All aboard for the Chanel Cruise fashion show on Friday in Paris. This was the first glimpse of the label minus Karl Lagerfeld and it had the fashion world agog. It didn’t hurt that Keira Knightley chose the occasion to break the news of her second pregnancy. Claudia Schiffer, Vanessa Paradis, her daughter Lily-Rose Depp and veteran Love Story actor Ali MacGraw also turned up for the ride.
This was a big moment for the French luxury juggernaut and for its new creative director, Virginie Viard, who stepped into the German designer’s shoes when he died in February this year.
Lagerfeld’s absence leaves a massive hole. No more powdered white hair and ponytail, no more of the impenetrable sunglasses and high white collars that, for 36 years, were synonymous with the brand.
How would Viard, a much less flamboyant figure, cope with the huge pressure? The last time the company released figures, for 2017, its annual revenues were around $9.62 billion and it employs roughly 20,000 people globally. Its fragrances, beauty products and accessories are the cash cows but the catwalk fashion is what defines the maison’s image and if that ran out of steam, there would be repercussions across the Chanel empire.
No one is more alert to this than Bruno Pavlovsky, Chanel’s President of Fashion who runs the business side of things and concedes that Lagerfeld’s death ‘has been an immense loss for all of us’.
But Viard has been at the company for 22 years working hand in glove with Lagerfeld on every collection. So promoting her to fill his shoes was the obvious move. For the first time since Coco Chanel died in 1971, there's a woman in the driving seat. ‘She’ll be injecting a more feminine touch in the collections for sure,’ said Pavlovsky before the show at the Grand Palais.
More than any other brand, Chanel’s catwalk shows are events, with staging as elaborate as a West End spectacular. We’ve had real icebergs shipped over from the Arctic to be used as backdrops, rainforests complete with waterfalls, even a giant space rocket. This time it was an elegant recreation of a French Beaux Arts train station complete with sleepers and rails and wooden waiting-room benches for the 800 invited guests - an idea that Lagerfeld dreamed up six months ago and that Viard kept. Even the most obsessive Chanel-watchers (and there are many) can’t tell much from that.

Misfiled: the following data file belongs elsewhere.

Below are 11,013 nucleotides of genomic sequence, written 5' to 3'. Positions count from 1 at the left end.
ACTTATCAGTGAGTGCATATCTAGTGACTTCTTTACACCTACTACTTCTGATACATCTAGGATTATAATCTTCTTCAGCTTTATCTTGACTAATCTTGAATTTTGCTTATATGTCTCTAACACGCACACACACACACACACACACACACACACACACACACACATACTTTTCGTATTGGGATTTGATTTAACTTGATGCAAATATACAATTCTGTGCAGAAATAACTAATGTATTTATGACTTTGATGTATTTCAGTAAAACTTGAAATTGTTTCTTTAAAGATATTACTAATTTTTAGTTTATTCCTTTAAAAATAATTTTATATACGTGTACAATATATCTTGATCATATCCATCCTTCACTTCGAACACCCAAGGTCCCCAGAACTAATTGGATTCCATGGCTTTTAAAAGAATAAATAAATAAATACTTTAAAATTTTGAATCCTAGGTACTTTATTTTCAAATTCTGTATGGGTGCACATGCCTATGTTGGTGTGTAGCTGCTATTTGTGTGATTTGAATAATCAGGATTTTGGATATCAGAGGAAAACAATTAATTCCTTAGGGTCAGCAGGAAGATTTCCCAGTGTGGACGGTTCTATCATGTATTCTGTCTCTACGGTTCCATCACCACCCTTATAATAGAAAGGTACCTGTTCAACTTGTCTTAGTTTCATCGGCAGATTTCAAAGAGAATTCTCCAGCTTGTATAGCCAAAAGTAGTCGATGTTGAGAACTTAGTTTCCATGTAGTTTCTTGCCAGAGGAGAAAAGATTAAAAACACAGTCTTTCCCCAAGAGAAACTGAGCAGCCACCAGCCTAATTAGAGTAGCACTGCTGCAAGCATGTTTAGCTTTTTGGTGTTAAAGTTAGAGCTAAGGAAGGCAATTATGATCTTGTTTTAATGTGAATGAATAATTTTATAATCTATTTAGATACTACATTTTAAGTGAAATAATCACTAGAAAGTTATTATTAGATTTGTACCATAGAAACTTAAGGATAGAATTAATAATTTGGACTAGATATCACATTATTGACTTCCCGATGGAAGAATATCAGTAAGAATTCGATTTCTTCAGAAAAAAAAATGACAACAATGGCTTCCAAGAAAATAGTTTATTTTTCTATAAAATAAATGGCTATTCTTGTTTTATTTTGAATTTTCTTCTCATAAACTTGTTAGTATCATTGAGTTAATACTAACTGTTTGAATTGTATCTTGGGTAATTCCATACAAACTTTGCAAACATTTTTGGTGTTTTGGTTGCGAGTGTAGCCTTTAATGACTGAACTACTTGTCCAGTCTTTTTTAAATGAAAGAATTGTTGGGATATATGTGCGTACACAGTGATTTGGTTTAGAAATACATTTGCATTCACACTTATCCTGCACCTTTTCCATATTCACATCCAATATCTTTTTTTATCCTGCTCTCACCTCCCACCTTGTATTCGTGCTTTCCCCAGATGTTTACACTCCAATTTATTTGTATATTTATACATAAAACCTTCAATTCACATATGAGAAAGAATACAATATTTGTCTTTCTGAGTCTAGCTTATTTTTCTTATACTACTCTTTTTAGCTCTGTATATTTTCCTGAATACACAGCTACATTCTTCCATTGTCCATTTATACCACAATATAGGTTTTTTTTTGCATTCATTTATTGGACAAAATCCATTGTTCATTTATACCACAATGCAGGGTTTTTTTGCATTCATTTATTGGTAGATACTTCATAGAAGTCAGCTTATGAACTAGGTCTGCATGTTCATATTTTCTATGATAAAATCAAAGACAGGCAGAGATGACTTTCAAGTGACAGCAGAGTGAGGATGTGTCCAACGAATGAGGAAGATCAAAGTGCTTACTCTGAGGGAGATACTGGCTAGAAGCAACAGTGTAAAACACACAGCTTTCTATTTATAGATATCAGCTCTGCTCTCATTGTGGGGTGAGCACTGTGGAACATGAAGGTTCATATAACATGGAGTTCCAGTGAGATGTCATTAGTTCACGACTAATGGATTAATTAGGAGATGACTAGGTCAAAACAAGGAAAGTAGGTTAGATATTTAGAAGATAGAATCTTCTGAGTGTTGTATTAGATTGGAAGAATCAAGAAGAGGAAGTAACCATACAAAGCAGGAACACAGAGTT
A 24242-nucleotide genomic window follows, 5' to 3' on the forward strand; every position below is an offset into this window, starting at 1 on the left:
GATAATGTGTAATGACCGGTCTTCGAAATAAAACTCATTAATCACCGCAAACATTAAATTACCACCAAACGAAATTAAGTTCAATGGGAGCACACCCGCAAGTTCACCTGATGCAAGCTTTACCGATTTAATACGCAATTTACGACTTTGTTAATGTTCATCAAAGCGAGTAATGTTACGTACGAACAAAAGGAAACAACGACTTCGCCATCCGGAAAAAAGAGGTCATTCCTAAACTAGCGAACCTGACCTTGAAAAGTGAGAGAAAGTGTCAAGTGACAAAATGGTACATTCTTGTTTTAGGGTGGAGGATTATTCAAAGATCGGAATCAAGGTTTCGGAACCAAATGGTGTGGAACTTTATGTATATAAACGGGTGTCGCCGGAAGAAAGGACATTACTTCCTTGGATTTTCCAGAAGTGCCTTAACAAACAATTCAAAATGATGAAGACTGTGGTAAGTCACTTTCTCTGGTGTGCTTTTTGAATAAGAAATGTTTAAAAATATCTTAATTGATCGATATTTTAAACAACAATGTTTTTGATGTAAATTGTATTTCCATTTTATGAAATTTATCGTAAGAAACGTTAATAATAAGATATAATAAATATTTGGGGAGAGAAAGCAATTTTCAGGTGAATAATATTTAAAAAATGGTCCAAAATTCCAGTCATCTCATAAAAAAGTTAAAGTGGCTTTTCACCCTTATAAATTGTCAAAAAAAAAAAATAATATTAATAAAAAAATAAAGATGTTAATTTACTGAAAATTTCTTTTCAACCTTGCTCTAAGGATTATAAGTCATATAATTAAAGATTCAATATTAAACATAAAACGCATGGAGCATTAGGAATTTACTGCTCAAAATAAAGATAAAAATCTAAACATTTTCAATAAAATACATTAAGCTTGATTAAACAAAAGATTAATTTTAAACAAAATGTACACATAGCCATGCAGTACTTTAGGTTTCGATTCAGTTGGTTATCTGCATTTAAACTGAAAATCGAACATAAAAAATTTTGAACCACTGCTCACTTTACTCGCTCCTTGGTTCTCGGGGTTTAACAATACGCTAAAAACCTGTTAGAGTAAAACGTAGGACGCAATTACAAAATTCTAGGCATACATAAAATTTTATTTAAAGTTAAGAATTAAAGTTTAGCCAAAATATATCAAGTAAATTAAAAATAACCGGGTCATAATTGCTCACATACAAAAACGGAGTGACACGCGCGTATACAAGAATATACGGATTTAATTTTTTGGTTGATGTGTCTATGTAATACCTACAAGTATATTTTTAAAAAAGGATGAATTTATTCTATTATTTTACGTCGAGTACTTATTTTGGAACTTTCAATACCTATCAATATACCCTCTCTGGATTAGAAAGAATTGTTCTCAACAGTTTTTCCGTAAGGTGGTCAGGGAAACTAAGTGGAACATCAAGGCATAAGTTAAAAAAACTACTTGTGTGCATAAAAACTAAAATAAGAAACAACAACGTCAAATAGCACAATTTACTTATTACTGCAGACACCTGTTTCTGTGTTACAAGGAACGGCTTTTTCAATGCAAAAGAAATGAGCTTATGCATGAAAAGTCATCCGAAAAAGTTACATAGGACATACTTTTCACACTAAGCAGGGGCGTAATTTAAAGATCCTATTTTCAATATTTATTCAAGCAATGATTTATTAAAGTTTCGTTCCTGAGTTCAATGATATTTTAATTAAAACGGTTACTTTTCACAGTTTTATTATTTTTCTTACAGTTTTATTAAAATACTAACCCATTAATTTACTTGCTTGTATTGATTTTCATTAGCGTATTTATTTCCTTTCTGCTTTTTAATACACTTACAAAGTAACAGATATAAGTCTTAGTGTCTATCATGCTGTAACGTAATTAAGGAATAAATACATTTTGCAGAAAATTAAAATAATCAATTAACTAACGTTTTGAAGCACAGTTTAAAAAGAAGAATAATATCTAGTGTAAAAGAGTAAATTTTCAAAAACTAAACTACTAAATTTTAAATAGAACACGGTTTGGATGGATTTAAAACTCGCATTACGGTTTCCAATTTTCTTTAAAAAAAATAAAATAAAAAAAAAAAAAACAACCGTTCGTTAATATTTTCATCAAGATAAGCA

When it comes to decoding what the models actually wore, though, there’s plenty to read in the runes. The Chanel codes were all in play: CC logos; co-respondent ballet pumps; severe monochrome tailoring; tweed jackets; chain belts; cuffs. And Lagerfeld’s playful touch was evident on the many and highly desirable accessories. Those backpacks, hot pink handbags and logo belts will fly off the shelves and straight onto Instagram.
But there was also a fresh breeze blowing through the collection. Coats and trousers were cut looser and with more swagger than we’re used to at Chanel. There was also a touch of Alice In Wonderland charm to the giant bows, white patent ankle boots, and clocks on necklaces, tops and handbags. The show’s last look with its severe black dress and high white collar was plainly a homage to Lagerfeld, Viard’s mentor, and the naturally shy designer was visibly moved when she took her bow at the end of the show. But this was a collection that looked forward not back. It feels as though the brand’s on the right track.